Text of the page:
fares far better. It was filmed at the formermonastery of Kloster Eberbach over thecourse of two afternoons in June 2010. Theextraneous studio lighting in daylight givesthe unexceptional 720x480 video a decidedlywashed-out look and the unfortunateJärvi sweats profusely, resembling an anxiousVladimir Putin caught under a searchlight.The performance of the first movement issolid though underwhelming, with Järviapplying an unusually broad tempo to thelyrical secondary theme and a rather too fasttempo in the coda. Matters improve considerablyin the following movements, with acoyly fetching Menuetto and a Scherzo à laBernstein being most impressive for the caretaken to deal with the abbey’s long echoes.The penultimate “Urlicht” movement featuresthe heartfelt mezzo solo of Lilli Paasikivi,who also excels in the subsequent movement.The performance catches fire in the Finalewith an impressively frightening and tightlyplayed “march of the dead” developmentsection. Sadly, the combined NDR/BavarianRadio choruses are set so far back in the apseof the cloister that their hushed entrance forthe movement’s grand apotheosis is barelyaudible; furthermore the voice of the sopranosoloist Camilla Tilling is intended to emergeimperceptibly from this choir but as she isplaced far to the front of the orchestra theeffect is ruined. Fortunately the dome abovethem serves as an effective resonator for theresounding passages later on. There is alsoan organ to be heard – though mysteriouslyunseen – in the closing pages. The DVD willcertainly be of interest to Järvi fans and theorchestra is quite a fine one but the mundanetelevision production values fail to approachthe superb videos of Claudio Abbado from theLucerne Festival.Daniel FoleyMODERN AND CONTEMPORARYNordic ConcertosMartin Fröst; Various OrchestrasBis BIS-2123 CD!!This disc is arepackaging ofprevious recordings,made between 1996and 2003. The fourperformances featurefour different orchestrasand conductors.Three of the worksare from modern or contemporary Nordiccomposers, the last from the early Romantic.They all demonstrate Fröst’s mastery ofthe clarinet.Fröst plays his strongest card at theoutset. Peacock Tales by Anders Hillborg isan exciting work tailored to Fröst’s outrageousabilities (which include dance). Afteran unaccompanied prologue the orchestraenters to provide the frame and backdropfor the peacock’s haunted cries. A TurkishMarch, Big Band Battle and Gallop Macabrefollow in harrowing sequence. A return to theopening material is accompanied this timeby Copland-sweetened harmonies, and aftersome super-fast pointillist boogie-woogie,the piano and clarinet join in a last melancholicduet.Concerto No.3, Op.21 by neo-classicist VagnHolmboe opens with a fanfare followed by amournful solo (must be a Nordic thing). Theexceedingly prolific Holmboe produced over400 works, including 13 symphonies and 21string quartets along with more than a dozenconcertos for varying instrumental combinations.Op.21 is listenable and satisfying, aclean spare aesthetic. It’s suit and tie music,comfortable and finely cut.Karin Rehnqvist’s tone poem On A DistantShore is the dourest of them all. Its fivesections are The Dark (another broodingsoliloquy!); The Light (blinding rather thanilluminating); The Wild (ferocious, carnivorousmusic); The Singing (more pavane thansong); and The Call (a call for…to…of… siren orseagull?). Understated and masterful writing.Barging in on the solemn proceedings,like a jolly elder relative drunk at a funeral,Bernard Henrik Crusell’s Introduction, Themeand Variations on a Swedish Air qualifies onaccount of its Nordic provenance. Why notinclude Nielsen’s wonderful concerto instead?Perhaps it would have been one too manymelancholic flights through madness.Max ChristieStravinsky – Concerto for Piano and Winds;Capriccio; Movements; PetrouchkaJean-Efflam Bavouzet; São Paulo SymphonyOrchestra; Yan Pascal TortelierChandos CHSA 5147!!In addition to hisfrequent appearancesas a conductor of hisown music, the illustriousgenius knownas Igor Stravinskycomposed a numberof concertos for hisexclusive use as apianist, ready alternatives to the all-toofamiliarrequests for yet another performanceof the Firebird Suite. A stunning newStravinsky recording by the esteemed pianistJean-Efflam Bavouzet brings together theseconcertos and then some.Stravinsky’s 1924 Concerto for pianoand wind instruments opens this excellentdisc, followed by the Capriccio for pianoand orchestra from 1929. Both works aredelightful concoctions from the composer’scarefree French epoch, teeming withbonhomie and sparkling wit and recorded inflatteringly crystalline sound. Movements forpiano and orchestra (1959) is late Stravinskyand represents the culmination of a growinginterest in the serial techniques advocated byhis arch-nemesis Arnold Schoenberg after thelatter’s death in 1951. This is an intentionallyesoteric work that may puzzle some listenersthough connoisseurs will recognize here avery fine and scrupulous reading. The discconcludes with a fiery performance of the1947 version of the ballet score Pétrouchka, awork that was originally conceived as a pianoconcerto. An audibly grunting Yan PascalTortelier elicits an electric response from theexcellent São Paulo musicians while Bavouzetdelights in playing the prominent piano partfrom inside the orchestra. The recording ofthis densely orchestrated work suffers attimes from congested orchestral balances(notably so in The Shrove Tide Fair section)that pale in comparison with Stravinsky’sown 1960 recording, brilliantly mixed bythe late John McClure and still my personalfavourite.Daniel FoleyPoints of DepartureNicholas PapadorCentrediscs CMCCD 20715!!University ofWindsor AssociateProfessor ofPercussion NicholasPapador is a powerhouseperformer withwide-ranging subtletiesin his playing asshowcased in thisnew release.Papador’s own A Very Welcome written forhis wife and newborn son employs extendedintervals in each hand using four mallets.Subtle dynamic and colour shifts are especiallybreathtaking in the sections with simultaneousvery high and very low pitches.Isabelle Panneton’s Les petites reprises is aharmonically rooted marimba work exploringFrench and Japanese chromatic expressionismwhich perhaps requires more intenselistening to be fully appreciated. In NicholasGilbert’s quasi-programmatic Arianeendormie, an exhausted dreaming Ariane’sfitful sleep is recreated with vibraphonemodulating chords, motor and silent or subtleswelling phrase changes.Inspired by South Indian drumming,François Rose’s Points d’emergence is scoredfor three each of metals, drums and woodinstruments sharing three pitches. Papador’srhythmic precision avoids a counting trainwreck in the tricky opening three minuteswhere Rose gradually shortens each of thesection’s seven phrases to create an impressiveaccelerando feel. Back to more vibraphonewith Linda C. Smith’s lyrical andcalming Invisible Cities. Smith’s explorationof the instrument’s sonic textures andcapabilities results in a work of lush sonoritiesand splashes of shifting moods performedwith virtuosic attention. Night Chill formarimba and electronics has composerChristien Ledroit drawing on punk and worldmusic influences to evoke the rustling andthewholenote.com April 1 - May 7, 2015 | 71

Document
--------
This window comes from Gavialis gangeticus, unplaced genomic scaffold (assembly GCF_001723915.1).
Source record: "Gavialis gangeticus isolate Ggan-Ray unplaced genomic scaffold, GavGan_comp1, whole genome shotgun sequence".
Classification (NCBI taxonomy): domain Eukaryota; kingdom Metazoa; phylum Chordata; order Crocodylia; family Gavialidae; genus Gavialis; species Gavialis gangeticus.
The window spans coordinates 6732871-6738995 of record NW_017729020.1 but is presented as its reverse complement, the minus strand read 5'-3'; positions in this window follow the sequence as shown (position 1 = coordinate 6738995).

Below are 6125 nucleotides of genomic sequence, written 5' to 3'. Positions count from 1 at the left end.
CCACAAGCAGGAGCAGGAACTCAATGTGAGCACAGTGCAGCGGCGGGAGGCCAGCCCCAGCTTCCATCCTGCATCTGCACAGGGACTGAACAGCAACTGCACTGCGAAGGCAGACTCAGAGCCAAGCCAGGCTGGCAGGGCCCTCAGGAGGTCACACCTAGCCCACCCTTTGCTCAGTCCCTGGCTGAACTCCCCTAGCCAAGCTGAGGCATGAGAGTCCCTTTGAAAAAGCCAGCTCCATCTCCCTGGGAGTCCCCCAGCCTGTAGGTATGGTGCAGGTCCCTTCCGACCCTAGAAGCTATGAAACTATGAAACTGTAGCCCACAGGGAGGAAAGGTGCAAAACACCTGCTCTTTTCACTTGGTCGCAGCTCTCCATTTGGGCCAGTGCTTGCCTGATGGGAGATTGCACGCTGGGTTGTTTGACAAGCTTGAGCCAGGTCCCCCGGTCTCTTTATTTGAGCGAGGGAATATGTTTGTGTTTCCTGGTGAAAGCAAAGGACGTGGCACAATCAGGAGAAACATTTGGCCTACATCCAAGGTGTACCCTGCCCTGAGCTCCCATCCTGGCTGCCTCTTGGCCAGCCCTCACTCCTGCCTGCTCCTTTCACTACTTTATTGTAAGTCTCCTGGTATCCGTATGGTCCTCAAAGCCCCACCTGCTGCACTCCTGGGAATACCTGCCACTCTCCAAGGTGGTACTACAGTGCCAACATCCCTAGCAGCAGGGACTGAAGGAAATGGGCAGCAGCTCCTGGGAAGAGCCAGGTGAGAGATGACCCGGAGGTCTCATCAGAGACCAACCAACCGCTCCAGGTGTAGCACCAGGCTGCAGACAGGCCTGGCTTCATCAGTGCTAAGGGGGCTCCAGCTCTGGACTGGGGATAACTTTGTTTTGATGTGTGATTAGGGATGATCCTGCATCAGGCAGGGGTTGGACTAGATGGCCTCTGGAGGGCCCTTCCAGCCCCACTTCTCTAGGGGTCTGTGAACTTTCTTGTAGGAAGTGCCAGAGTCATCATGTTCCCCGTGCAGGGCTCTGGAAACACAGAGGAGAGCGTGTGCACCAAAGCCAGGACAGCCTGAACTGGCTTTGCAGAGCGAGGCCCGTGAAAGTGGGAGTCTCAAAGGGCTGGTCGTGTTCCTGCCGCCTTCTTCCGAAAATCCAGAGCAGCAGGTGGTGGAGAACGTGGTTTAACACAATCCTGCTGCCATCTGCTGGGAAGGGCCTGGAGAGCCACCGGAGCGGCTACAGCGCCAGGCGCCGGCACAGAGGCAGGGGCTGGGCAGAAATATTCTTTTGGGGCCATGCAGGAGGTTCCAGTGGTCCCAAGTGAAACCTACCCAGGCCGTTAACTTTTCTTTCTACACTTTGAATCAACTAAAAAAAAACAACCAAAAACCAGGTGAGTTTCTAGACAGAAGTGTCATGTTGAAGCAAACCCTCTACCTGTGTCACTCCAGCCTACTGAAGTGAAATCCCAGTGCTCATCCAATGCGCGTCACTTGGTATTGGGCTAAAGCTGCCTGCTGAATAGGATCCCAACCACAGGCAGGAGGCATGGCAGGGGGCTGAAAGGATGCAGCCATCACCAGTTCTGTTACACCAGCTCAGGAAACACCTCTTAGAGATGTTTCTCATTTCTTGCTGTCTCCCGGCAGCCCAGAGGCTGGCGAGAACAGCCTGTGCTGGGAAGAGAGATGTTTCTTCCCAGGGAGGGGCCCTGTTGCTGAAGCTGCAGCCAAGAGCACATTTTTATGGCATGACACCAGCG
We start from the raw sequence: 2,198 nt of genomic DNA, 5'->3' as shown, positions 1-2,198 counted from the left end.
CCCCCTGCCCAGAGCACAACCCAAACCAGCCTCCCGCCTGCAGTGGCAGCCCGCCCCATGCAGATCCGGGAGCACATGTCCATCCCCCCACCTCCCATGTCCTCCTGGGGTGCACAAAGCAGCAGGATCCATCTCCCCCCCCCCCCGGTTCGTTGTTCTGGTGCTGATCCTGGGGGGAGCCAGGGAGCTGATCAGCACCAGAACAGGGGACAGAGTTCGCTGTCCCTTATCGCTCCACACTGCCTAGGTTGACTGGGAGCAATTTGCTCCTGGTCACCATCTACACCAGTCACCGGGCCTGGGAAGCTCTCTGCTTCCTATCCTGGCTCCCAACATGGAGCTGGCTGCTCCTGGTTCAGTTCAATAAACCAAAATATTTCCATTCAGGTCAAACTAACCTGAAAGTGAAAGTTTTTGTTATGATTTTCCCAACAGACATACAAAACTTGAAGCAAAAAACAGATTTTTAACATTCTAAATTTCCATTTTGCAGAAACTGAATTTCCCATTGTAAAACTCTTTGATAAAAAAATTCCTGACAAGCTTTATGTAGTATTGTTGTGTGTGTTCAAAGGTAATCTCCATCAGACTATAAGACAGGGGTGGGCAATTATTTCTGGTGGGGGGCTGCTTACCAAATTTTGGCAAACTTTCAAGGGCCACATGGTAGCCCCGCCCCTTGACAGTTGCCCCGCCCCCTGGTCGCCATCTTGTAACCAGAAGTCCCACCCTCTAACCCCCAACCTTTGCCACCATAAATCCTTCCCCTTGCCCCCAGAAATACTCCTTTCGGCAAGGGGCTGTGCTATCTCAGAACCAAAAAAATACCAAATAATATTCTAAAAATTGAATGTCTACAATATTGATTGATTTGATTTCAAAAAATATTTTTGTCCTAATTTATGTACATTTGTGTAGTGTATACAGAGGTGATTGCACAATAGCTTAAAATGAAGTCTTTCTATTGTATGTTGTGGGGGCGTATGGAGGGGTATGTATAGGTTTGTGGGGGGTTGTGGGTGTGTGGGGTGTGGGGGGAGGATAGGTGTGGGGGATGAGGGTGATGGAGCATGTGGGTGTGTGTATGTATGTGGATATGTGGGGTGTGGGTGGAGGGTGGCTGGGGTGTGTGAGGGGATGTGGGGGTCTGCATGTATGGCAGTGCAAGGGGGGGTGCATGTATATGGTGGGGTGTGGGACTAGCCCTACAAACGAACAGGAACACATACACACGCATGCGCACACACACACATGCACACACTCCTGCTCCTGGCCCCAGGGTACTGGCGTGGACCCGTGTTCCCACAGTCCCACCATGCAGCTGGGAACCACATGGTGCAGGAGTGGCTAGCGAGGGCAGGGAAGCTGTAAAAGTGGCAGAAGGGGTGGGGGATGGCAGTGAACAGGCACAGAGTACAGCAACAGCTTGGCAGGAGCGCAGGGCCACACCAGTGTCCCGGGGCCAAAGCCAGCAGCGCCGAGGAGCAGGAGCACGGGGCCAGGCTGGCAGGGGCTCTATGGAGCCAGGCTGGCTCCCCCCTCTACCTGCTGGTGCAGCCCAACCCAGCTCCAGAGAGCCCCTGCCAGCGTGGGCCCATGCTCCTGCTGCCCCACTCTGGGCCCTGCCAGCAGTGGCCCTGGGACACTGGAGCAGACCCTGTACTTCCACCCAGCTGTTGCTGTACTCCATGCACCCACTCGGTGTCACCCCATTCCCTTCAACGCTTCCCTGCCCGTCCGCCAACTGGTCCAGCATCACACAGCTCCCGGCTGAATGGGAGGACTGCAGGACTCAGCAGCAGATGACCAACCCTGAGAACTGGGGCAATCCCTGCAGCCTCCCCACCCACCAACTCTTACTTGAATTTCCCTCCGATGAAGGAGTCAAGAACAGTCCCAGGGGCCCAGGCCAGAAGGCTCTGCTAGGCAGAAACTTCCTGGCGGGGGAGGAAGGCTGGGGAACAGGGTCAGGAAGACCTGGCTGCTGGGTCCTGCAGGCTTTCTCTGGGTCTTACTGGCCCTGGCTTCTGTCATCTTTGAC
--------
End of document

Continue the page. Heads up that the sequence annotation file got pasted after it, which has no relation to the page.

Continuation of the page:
Volumes 21-25 (2015-2020)

Volume 25 Issue 7 - April 2020
Volume 25 Issue 6 - March 2020
Volume 25 Issue 5 - February 2020
Volume 25 Issue 4 - December 2019 / January 2020
Volume 25 Issue 3 - November 2019
Volume 25 Issue 2 - October 2019
Volume 25 Issue 1 - September 2019
Volume 24 Issue 8 - May 2019
Volume 24 Issue 7 - April 2019
Volume 24 Issue 6 - March 2019
Volume 24 Issue 5 - February 2019
Volume 24 Issue 4 - December 2018 / January 2019
Volume 24 Issue 3 - November 2018
Volume 24 Issue 2 - October 2018
Volume 24 Issue 1 - September 2018
Volume 23 Issue 9 - June / July / August 2018
Volume 23 Issue 8 - May 2018
Volume 23 Issue 7 - April 2018
Volume 23 Issue 6 - March 2018
Volume 23 Issue 4 - December 2017 / January 2018
Volume 23 Issue 3 - November 2017
Volume 23 Issue 2 - October 2017
Volume 23 Issue 1 - September 2017
Volume 22 Issue 9 - Summer 2017
Volume 22 Issue 8 - May 2017
Volume 22 Issue 7 - April 2017
Volume 22 Issue 6 - March 2017
Volume 22 Issue 5 - February 2017
Volume 22 Issue 4 - December 2016/January 2017
Volume 22 Issue 2 - October 2016
Volume 22 Issue 1 - September 2016
Volume 21 Issue 9 - Summer 2016
Volume 21 Issue 8 - May 2016
Volume 21 Issue 6 - March 2016
Volume 21 Issue 5 - February 2016
Volume 21 Issue 4 - December 2015/January 2016
Volume 21 Issue 3 - November 2015
Volume 21 Issue 2 - October 2015
Volume 21 Issue 1 - September 2015

Volumes 16-20 (2010-2015)

Volumes 11-15 (2004-2010)

Volumes 6 - 10 (2000 - 2006)

Volumes 1-5 (1994-2000)